Ohio Outdoor News Cuffs & Collars – November 6, 2020

Division of Wildlife

Central Ohio – Wildlife District 1 

State wildlife officer Tony Zerkle, assigned to Fairfield County, has been creatively working with conservation clubs to continue outdoor education for new hunters. In the past, larger groups of volunteers and first-time hunters would gather in a classroom setting and complete a Learn to Hunt course followed by a hunt. The clubs and officer Zerkle decided to reintroduce some of these past participants to other hunting opportunities and species. The club invited small groups (less than 10) of these participants to an outdoor setting that provided ample room for social distancing and gave them an opportunity to build on what they had previously learned. After a quick safety refresher and species overview, the participants took to the woods with their mentor to pursue squirrels. Take the time to share what you enjoy and take someone hunting or fishing.

State wildlife officer Josh Elster was contacted by a Pickaway County resident that had located an injured hawk on his property. The caller stated the hawk could not fly and appeared to have an injured wing as it was perched on a bee box. Officer Elster met with the landowner to look at the hawk, but it was nowhere to be found. The landowner witnessed the hawk try to fly and observed the injured wing. Officer Elster advised the landowner to call him if the bird was seen again or if he had any other issues on the property. About a week went by and officer Elster was contacted again by the landowner stating the hawk had returned and was again sitting on the bee box. The same wing appeared to be injured. Officer Elster advised he would try to catch the bird and have its injuries evaluated. Before officer Elster could arrive, the landowner informed him that the bird was walking along the warm season grass field and got out of sight. Officer Elster and the landowner agreed to keep an eye on it for the future.

Northwest Ohio – Wildlife District 2

In early August, state wildlife officer Craig Barr, assigned to Allen County, received a call about two dead white-tailed deer near Lima. The caller showed officer Barr the deer, but no cause of death could be determined. Officer Barr contacted several other nearby residents. They had not seen or heard of any other dead deer but said they would let him know if anything showed up. A few days later, one of those residents contacted officer Barr about a sick deer near his pond. Officer Barr was able to safely euthanize the deer and have it tested for disease. As suspected, it was positive for epizootic hemorrhagic disease (EHD). EHD is spread through the bites of tiny midges that flourish in muddy areas that develop during hot and dry weather. During the next several weeks, officer Barr and state wildlife officer Nathan Robinson, assigned to Van Wert County, investigated and documented numerous reports of dead or dying deer in the area.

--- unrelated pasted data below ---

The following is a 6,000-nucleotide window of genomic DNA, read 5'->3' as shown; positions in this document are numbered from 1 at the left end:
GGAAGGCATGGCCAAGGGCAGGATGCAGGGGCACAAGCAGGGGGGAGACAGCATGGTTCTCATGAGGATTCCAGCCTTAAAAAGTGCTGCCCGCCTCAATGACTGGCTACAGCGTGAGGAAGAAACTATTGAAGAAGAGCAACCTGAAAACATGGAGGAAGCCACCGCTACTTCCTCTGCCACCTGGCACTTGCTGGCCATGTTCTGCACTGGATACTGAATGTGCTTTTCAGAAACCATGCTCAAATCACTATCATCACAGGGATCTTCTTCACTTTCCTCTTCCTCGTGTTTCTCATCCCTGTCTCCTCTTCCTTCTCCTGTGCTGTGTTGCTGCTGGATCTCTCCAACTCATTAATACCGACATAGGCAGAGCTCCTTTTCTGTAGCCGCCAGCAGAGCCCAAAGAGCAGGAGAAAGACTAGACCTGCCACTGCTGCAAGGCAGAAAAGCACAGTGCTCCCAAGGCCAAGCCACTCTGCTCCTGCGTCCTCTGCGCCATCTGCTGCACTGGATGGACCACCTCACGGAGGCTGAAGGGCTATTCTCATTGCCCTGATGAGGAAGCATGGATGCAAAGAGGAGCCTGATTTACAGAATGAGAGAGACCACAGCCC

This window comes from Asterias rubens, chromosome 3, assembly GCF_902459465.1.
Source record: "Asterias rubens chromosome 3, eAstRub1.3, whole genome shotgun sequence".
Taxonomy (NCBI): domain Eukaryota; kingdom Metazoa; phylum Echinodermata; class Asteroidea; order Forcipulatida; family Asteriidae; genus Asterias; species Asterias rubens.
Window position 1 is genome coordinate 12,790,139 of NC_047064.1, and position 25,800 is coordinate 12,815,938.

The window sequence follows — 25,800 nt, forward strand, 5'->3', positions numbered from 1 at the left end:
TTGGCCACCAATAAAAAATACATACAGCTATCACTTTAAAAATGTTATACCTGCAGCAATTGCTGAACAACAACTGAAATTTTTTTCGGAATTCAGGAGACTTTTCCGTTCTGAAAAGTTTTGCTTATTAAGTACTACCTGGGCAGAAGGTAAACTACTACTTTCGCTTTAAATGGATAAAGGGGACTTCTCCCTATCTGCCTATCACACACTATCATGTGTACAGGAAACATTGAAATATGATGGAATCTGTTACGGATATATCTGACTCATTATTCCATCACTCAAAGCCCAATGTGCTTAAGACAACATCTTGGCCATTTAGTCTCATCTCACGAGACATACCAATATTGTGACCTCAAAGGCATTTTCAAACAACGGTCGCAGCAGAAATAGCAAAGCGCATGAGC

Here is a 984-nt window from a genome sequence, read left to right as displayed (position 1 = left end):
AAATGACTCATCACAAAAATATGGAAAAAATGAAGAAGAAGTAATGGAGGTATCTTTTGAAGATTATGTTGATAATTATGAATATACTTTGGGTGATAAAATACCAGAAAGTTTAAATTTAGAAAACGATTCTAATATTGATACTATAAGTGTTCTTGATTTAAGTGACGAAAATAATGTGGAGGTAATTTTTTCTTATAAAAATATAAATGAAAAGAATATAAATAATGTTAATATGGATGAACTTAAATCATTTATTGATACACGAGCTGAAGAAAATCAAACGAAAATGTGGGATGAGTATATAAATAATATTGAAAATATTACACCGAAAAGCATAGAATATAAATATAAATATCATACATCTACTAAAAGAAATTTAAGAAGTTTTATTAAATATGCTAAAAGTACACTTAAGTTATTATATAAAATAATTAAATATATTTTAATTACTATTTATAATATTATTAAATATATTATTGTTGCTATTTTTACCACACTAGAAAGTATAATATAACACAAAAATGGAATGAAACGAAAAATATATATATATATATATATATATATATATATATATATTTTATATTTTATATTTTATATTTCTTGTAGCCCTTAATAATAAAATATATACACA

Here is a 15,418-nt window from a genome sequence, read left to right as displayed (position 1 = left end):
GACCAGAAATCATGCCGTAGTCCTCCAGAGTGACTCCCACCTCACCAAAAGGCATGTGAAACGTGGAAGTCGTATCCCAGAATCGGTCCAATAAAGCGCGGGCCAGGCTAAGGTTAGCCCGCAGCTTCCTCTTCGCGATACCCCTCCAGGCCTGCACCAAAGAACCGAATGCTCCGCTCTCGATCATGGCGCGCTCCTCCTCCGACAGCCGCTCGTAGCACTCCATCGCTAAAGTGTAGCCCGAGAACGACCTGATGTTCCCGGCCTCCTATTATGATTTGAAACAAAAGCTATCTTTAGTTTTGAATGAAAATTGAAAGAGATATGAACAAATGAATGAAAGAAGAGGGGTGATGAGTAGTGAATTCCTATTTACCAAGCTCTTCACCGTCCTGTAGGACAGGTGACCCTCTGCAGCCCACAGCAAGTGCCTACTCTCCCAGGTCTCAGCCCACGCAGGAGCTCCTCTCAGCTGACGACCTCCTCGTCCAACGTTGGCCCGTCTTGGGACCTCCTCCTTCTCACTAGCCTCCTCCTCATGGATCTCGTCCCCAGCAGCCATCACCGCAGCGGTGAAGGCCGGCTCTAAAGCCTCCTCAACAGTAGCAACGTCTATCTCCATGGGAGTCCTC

Like detectives in city policy departments, Ohio Division of Wildlife investigators are assigned to examine several tasks, including injuries or damage occurred while hunting. During the 2019 deer gun season, a complaint was received regarding a hunter who allegedly fired a shot through the window of a residence. State wildlife officer Jason Porinchok, assigned to Putnam County, and state wildlife officer supervisor Troy Reimund responded to the complaint and located a hunter near the damaged home. Meanwhile, state wildlife investigator Jeremy Payne arrived at the location and discovered the bullet lodged in the ceiling of the residence. The bullet was sent to the Bureau of Criminal Investigation’s forensic lab, which confirmed it was fired from the gun seized from the hunter during the investigation. The suspect was charged with negligent hunting and paid $357 for a fine and court costs, along with $1,000 in restitution to the landowner for the damages.